Macron did his best to own up to his mistake, assuring the military that, although this year’s cuts were necessary to meet targets, the budget would be rised in 2018. “I want you to have the means to achieve your mission,” he said.

But the harm was done. “He should have introduced a long-term budget plan with a rise in the coming years right away,” says de France. “It was clumsy – of course he is the boss, everyone knows that. If he needs to say it, something is off.” The €850m will be taken out of the army’s “already suffering” equipment budget, says Tenenbaum. “There are pressures everywhere. Soldiers use equipment that is twice their age, they feel no one has their back." The 2 per cent GDP target Macron set himself during the campaign – a “precise” and “ambitious” one – would mean reaching a €50bn army budget by 2025, from this year’s €34m, he explains. “That’s €2bn added per year. It’s enormous.”

Read more: #5: On immigration, Macron's words draw borders

Macron has two choices ahead, De France explains: “Either France remains a big power and adapts its means to its ambitions” – which means honouring the 2 per cent by 2025 pledge – “or wants to be a medium power and adapts its ambitions to its means”, by reducing its army’s budget and, for instance, reinvesting more in European defence.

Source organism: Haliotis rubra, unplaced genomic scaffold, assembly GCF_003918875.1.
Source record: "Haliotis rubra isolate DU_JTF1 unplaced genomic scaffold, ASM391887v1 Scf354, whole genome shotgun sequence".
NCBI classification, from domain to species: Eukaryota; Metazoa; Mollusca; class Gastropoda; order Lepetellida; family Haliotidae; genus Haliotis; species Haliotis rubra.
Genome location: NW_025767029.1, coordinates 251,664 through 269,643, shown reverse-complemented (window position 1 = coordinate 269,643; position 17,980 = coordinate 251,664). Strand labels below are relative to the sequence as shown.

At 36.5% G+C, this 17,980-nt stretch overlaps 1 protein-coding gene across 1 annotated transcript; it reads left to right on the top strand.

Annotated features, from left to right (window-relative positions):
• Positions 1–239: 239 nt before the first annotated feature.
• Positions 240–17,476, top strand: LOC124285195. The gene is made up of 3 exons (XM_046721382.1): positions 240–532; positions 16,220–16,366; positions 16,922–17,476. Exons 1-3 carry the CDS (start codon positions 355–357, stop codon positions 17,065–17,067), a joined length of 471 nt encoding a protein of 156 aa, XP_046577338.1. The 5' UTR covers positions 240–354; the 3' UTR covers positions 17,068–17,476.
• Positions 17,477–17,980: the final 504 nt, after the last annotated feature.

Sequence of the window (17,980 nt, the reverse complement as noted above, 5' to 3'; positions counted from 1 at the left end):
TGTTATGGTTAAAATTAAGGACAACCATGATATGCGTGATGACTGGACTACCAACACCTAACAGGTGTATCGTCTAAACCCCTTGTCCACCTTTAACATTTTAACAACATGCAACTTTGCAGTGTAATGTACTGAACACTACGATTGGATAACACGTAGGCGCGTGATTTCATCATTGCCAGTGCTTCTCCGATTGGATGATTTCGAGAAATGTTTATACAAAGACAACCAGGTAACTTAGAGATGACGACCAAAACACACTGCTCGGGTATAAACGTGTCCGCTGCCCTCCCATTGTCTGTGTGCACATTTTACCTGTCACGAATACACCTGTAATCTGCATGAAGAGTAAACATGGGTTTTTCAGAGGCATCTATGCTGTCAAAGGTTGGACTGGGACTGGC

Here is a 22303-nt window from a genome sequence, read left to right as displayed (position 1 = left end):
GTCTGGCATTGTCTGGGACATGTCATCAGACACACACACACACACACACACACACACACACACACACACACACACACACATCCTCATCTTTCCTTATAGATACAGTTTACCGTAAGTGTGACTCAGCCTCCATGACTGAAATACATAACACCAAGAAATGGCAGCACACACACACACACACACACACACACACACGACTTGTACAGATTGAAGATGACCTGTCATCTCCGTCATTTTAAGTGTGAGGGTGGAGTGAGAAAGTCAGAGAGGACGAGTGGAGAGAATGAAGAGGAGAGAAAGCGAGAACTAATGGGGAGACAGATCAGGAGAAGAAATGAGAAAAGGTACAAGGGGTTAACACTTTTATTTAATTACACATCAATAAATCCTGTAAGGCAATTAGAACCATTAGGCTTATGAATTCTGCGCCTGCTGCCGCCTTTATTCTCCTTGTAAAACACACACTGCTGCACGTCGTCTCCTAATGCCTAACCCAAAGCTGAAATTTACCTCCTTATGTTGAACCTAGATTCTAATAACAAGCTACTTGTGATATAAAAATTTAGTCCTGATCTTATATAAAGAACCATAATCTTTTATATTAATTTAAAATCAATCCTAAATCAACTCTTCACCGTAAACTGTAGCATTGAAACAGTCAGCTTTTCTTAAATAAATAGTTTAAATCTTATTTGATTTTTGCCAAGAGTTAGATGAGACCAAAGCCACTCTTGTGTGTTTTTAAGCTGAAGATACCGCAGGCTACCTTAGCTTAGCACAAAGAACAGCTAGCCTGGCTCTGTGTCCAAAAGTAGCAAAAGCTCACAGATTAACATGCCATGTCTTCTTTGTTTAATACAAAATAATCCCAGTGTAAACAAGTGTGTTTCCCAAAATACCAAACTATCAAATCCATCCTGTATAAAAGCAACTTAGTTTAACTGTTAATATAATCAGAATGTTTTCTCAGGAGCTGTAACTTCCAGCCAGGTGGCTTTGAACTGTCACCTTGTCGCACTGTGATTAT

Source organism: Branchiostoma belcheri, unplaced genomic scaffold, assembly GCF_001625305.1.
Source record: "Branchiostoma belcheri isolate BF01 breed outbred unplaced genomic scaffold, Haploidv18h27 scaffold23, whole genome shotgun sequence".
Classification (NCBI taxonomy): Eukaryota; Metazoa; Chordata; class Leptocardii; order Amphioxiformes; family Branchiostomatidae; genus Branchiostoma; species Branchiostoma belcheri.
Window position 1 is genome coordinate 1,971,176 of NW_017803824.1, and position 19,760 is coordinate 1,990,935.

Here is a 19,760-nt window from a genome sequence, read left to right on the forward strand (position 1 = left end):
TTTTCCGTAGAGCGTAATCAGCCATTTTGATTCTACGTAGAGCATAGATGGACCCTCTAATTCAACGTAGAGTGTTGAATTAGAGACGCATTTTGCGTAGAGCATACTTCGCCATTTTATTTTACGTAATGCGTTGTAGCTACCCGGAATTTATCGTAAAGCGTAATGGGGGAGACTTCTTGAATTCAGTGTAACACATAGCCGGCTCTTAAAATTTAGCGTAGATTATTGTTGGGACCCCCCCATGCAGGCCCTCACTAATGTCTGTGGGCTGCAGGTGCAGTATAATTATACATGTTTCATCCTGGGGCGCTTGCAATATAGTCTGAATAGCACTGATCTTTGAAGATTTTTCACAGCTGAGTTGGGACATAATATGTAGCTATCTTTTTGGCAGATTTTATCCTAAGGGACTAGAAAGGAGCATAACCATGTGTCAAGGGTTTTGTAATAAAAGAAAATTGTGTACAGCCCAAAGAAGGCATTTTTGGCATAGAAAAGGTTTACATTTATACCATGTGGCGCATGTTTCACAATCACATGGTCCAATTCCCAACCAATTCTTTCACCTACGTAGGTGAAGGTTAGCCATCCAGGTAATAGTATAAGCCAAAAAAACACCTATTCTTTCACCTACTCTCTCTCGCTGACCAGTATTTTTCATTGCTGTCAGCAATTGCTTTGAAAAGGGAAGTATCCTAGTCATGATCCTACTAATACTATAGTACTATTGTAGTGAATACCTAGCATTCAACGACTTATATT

The military has good reason to doubt Macron will keep his promise: all recent presidents have set objectives that outlast their mandates, meaning the actual rise happens under someone else’s supervision. In short, the set goals aren’t always met. Hollande’s law on military programming planned a budget rise for the period 2018-19, which Macron has now inherited. “The question is whether Macron will give the army the means to maintain these ambitions, otherwise the forces’ capacities will crumble,” says Tenenbaum. “These €850m of cuts are a sign than he may not fulfill his commitments.”

If so, Macron’s row with the general may only be the beginning.  It didn’t help Macron’s popularity, which has been plummeting all summer. And the already distrustful troops may not forgive him: more than half of France’s forces of order may support Marine Le Pen’s Front national, according to one poll. “It’s hardly quantifiable and includes police officers,” Tenenbaum cautions. All the same, the army probably supports right-wing and hard-right politicians in higher numbers than the general population, he suggests.

James Bond would probably have known better than to irritate an entire army – but then again, Bond never was “their boss.”